Once one becomes aware of the realities of death row, it is easy to see how innocent people can be convicted of crimes that elicit the most extreme punishment. 99.9% of the people on death row are poor. Indigent people are at the mercy of the courts when it comes to representation. It is not unheard of for trials on capital or other serious offenses to last less than one day, or for no exculpatory defense witnesses to be called. During the penalty phase, mitigating factors, such as low IQs and severe mental illness, are not even revealed, let alone explored. This is because of the lack of experienced lawyers, time constraints, and shortage of funds to hire investigators and experts that plague indigent and low income defendants. Few of these limitations affect the Prosecution to even a remotely similar degree.
The man I am advocating for had a post-conviction attorney who filed on his behalf the exact same habeas brief as he filed for a well-known Texas serial killer. Both briefs even contained identical typographical errors. This habeas brief was exceedingly short and touched on none of the issues that would ultimately be helpful for subsequent lawyers in attempting to free this man. It turns out this attorney was severely debilitated at that time with a serious neurological disease. However, his habeas brief stands and limits the scope of all the appellate work that follows. In fact, a U.S. District Judge, ruling on the case said, “The questions raised… about Will’s actual innocence create disturbing uncertainties…On top of the considerable evidence supporting Will’s innocence and the important errors in the trial court, there must also be addressed the total absence of eyewitness testimony or strongly probative forensic evidence. With facts such as these, and only circumstantial evidence supporting Will’s conviction and death sentence, the Court laments the strict limitations placed upon it.”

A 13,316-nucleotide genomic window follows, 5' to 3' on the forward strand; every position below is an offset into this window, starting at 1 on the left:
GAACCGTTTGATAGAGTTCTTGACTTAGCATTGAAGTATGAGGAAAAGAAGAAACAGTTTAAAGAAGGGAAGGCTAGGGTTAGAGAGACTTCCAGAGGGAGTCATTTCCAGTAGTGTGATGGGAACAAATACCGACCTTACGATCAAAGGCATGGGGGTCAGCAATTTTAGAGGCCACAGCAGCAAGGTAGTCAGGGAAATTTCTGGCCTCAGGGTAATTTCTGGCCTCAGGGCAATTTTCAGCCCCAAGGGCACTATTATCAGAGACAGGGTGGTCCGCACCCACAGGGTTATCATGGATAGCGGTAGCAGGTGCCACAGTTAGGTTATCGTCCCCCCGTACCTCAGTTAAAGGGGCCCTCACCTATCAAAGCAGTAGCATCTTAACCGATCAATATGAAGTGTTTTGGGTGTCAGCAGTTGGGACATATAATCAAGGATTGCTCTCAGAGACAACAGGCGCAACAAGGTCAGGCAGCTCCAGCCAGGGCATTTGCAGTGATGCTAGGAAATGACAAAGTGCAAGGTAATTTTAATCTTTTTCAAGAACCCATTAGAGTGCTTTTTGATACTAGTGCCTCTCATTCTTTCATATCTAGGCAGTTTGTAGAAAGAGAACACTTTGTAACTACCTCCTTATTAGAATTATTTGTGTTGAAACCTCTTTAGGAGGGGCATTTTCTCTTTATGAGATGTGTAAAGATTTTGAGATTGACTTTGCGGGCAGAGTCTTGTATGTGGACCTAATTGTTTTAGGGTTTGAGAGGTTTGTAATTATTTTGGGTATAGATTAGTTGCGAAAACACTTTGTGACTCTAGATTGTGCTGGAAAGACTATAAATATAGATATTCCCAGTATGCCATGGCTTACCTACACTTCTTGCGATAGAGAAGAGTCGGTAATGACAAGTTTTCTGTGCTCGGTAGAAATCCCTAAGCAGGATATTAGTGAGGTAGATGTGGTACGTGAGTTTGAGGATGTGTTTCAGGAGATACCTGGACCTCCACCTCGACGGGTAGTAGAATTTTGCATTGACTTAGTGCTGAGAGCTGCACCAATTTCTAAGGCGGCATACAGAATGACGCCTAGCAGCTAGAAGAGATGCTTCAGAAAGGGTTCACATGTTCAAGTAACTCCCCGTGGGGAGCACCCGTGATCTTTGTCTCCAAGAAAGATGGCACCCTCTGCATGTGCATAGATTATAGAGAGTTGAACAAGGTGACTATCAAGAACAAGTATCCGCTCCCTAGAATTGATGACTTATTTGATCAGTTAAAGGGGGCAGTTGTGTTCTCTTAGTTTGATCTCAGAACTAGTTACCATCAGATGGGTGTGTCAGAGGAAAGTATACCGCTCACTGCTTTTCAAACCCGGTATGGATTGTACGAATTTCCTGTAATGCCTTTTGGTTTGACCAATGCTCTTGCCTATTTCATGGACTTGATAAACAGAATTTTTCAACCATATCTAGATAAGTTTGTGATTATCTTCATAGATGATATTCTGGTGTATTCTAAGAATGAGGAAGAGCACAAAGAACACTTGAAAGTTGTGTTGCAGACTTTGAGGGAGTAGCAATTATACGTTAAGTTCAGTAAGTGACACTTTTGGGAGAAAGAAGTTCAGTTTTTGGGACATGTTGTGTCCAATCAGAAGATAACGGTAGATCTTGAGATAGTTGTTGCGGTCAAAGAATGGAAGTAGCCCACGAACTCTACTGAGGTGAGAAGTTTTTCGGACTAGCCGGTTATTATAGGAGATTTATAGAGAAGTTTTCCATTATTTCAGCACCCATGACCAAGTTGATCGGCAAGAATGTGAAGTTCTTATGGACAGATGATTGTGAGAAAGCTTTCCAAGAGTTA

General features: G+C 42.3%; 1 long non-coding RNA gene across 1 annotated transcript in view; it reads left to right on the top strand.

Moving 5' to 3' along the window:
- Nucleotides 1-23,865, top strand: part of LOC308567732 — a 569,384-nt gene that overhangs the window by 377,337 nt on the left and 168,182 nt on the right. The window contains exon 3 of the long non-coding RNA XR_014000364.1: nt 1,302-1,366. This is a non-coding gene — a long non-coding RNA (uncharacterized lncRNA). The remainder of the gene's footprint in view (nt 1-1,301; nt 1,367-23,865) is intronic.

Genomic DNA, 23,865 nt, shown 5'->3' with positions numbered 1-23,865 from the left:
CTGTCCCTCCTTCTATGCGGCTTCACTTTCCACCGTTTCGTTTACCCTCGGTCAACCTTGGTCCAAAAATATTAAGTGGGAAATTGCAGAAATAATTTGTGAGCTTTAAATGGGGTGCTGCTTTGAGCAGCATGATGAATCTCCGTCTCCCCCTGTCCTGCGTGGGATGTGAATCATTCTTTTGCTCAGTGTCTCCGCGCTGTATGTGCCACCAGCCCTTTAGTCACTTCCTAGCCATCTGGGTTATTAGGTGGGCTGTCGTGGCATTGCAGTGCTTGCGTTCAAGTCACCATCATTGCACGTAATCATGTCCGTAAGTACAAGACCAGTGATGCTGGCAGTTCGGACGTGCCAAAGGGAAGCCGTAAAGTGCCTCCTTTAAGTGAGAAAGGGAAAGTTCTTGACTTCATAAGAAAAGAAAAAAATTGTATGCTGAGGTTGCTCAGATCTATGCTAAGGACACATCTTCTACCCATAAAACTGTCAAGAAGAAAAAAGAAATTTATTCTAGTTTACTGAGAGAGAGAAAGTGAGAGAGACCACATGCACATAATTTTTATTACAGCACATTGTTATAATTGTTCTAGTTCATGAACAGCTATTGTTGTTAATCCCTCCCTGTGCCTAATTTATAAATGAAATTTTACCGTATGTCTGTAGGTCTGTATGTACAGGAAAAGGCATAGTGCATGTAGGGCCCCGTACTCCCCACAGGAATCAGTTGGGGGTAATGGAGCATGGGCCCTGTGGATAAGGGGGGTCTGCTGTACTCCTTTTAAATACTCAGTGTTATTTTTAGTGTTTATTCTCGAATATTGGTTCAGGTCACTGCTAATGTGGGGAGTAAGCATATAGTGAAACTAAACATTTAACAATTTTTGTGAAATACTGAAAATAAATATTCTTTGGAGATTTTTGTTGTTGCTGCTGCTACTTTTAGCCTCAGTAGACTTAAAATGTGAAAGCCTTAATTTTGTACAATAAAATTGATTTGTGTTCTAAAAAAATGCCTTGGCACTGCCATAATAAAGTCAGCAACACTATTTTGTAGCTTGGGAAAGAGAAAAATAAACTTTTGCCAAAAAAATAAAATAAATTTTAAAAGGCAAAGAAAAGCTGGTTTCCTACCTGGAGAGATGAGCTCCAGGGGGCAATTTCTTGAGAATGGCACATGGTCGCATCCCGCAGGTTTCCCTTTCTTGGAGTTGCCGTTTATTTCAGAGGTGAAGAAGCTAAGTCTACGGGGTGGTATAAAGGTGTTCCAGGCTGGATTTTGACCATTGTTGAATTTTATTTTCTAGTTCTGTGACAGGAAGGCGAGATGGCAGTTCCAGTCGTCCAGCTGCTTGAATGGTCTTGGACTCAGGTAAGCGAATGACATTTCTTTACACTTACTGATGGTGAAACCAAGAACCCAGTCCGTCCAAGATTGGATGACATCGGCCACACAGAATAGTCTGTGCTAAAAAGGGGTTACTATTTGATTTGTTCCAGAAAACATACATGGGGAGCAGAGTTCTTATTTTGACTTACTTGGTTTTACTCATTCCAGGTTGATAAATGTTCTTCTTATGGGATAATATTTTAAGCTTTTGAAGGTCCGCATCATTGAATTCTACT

Clearly, the U.S. District Court Judge is strongly concerned about the facts of the case, in particular, the considerable evidence regarding Will’s innocence claims. Notwithstanding those concerns, because of Texas and federal procedural rules, he is severely limited in his ability to address these fundamental issues of justice and fairness.
Putting to death anyone, innocent or guilty, cheapens us as a society. What does it say about us, as people, that we kill people who kill? We don’t rape rapists because to do so would be repugnant. Yet killing people who kill is perfectly acceptable in many States and countries, especially repressive, theocratic ones. It is time that we, the people of New Hampshire, ask ourselves how we want to define ourselves as human beings. As former New York Governor, Mario Cuomo, said, “We should be better than we are at our weakest moments.”